B.C. Chakrabarti, J.
1. This is an application under Section 482 of the Criminal P.C. for quashing an order dated 10-7-1980 passed by the learned Additional Sessions Judge, Alipore in Criminal Motion No. 122 of 1980 reversing an order of discharge of the petitioners under Section 239- of the Criminal P.C.
2. An information was lodged by one Dr. Noreen Minos alleging snatching away of gold neckchain from her person at about 9.15 p. m. on 4-10-1978 while she was returning home in the first floor of premises No. F 41. Garden Reach Road, Calcutta. On the basis of the said information, case No. 231 dated ?-10-1978 was started. The two petitioners surrendered in court on 7-10-1978. The learned Magistrate by his order dated 12-5-1980 held that there was no prima facie case against the two accused persons: and accordingly they were discharged under Section 239 of the Cr. P.C.
3. Being aggrieved, the complainant filed a revisional application which was disposed of by the order impugned in the present application. The learned Sessions Judge observed that the learned Magistrate had exceeded his jurisdiction in discharging the accused in so far as he has considered materials which were extraneous and could not be considered at that stage. The learned Additional Sessions Judge felt in view of the statement recorded Under Section 161 Cr. P.C. that there was no reason to find that the charge was groundless. Accordingly the learned Additional Sessions Judge set aside the order of the learned Magistrate and directed the learned Sub-divisional Judicial Magistrate to send the case to some other Magistrate for proceeding according to law.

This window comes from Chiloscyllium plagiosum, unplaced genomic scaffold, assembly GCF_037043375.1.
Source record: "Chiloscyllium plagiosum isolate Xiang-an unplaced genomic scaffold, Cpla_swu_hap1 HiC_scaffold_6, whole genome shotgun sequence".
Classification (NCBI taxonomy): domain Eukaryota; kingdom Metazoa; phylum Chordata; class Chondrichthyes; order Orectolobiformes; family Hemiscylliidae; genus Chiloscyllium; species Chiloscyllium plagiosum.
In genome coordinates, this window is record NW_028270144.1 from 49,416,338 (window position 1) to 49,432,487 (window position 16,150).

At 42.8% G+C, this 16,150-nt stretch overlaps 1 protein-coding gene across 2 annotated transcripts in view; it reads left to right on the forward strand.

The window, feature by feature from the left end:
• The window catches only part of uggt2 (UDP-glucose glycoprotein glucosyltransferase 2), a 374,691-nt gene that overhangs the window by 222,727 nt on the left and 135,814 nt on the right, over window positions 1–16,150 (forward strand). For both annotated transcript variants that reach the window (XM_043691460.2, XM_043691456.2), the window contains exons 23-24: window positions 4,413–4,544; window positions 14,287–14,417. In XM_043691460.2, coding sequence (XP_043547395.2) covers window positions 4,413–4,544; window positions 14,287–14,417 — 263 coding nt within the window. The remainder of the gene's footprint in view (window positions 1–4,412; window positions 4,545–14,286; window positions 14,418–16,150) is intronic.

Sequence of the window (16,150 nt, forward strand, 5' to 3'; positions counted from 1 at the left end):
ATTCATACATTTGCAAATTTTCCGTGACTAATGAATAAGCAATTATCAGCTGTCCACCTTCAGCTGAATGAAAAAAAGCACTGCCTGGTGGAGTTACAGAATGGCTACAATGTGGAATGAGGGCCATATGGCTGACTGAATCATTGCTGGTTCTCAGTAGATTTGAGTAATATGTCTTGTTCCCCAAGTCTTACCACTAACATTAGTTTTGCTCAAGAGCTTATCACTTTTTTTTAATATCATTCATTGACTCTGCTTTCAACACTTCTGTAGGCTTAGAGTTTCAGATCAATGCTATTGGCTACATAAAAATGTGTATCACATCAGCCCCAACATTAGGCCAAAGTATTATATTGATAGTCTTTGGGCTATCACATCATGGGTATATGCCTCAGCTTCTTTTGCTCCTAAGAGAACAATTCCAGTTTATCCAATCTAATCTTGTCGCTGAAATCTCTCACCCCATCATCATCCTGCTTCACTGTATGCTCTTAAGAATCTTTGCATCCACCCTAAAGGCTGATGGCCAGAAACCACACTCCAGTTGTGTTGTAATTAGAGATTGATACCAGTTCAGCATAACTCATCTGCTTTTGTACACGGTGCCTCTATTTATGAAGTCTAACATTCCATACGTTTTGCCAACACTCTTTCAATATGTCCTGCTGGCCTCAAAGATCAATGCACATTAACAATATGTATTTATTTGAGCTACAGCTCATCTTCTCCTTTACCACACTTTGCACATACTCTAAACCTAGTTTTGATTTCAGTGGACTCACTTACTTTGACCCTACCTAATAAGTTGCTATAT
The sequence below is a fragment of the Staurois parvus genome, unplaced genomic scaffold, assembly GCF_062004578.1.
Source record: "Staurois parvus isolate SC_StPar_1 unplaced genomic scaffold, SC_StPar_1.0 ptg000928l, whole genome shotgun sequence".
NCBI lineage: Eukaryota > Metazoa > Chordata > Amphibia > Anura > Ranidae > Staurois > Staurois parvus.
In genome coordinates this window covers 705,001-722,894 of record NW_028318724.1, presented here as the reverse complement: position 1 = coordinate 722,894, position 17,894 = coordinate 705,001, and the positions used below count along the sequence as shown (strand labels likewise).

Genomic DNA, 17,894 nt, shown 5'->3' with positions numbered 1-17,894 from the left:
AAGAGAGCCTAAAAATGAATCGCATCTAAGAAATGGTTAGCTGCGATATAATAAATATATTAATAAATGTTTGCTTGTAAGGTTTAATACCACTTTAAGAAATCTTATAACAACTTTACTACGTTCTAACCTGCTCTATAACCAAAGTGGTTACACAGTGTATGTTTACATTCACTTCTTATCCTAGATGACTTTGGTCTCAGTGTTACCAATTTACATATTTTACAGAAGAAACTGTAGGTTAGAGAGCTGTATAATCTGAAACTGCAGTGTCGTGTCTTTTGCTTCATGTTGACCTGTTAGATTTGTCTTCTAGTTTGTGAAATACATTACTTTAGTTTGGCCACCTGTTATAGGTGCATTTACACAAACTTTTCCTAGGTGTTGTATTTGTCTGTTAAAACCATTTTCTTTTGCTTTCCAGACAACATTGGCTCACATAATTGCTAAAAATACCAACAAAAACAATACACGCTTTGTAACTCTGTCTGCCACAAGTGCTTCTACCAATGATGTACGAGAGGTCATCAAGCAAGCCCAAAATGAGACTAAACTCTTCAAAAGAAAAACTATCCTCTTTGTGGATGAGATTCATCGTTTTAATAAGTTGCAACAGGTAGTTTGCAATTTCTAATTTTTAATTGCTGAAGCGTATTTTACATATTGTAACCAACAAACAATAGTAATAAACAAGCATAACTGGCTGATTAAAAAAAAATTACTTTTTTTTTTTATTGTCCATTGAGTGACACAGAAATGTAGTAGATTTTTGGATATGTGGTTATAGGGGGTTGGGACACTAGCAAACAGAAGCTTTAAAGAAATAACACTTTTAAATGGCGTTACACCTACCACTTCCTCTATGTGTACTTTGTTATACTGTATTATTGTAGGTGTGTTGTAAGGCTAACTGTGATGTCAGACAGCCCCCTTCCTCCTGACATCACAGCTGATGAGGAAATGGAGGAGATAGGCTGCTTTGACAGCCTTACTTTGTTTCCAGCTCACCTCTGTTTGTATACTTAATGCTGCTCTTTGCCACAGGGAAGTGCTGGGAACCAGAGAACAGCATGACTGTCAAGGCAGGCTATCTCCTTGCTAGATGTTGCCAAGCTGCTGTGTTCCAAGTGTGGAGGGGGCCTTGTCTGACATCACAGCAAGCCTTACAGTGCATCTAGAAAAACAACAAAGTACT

4. The accused-petitioners have preferred the present application against the said order. Mr. Banerji. learned Advocate appearing on behalf of the petitioners in the first place submits that the learned Magistrate did not take into consideration any materials which were extraneous and that in any event the prosecution- is so highly improbable in view of the vagueness in the report made to the police and the delay in making it that there can be no point in permitting the prosecution to continue.
5. Heard Mr. Banerji for the petitioners as also Mr. Dutta who with the leave of the Court has appeared on behalf of the complainant though the complainant was not made a opposite party in this Rule. Heard also the learned Advocate for the State.
6. Section 239 provides that if upon consideration of the police report and the documents sent with it under Section 173 and making such examination, if any, of the accused as the Magistrate thinks necessary and after giving the prosecution and the accused an opportunity of being heard, the Magistrate considers the charge against the accused to be groundless, he shall discharge the accused, and record his reasons for doing so.
7. The order of the learned Magistrate indicates that in arriving at the conclusion he had not only referred to the statements under Section 161 but also of the statements of Kalka Singh father of petitioner No. 1 and the two accused persons as well. From the chalan submitted by the police it appears that the prosecution did not really mention the statement of Kalka Singh if any, and it does not form part of the chalan so as to be considered as a document within the meaning of Section 173 Cr. P.C. This apart, the order sheet of the learned Magistrate also does not indicate that after the appearance of the accused they were at any stage examined by the learned Magistrate. Therefore, the learned Magistrate was not -justified in looking into the statement of the accused if any, in the case diary although he might have considered any statement made by the accused upon examination by him. Since he had not examined the accused, any statement made by accused were extraneous materials which could not be considered for the purpose of Section 239 Cr. P.C.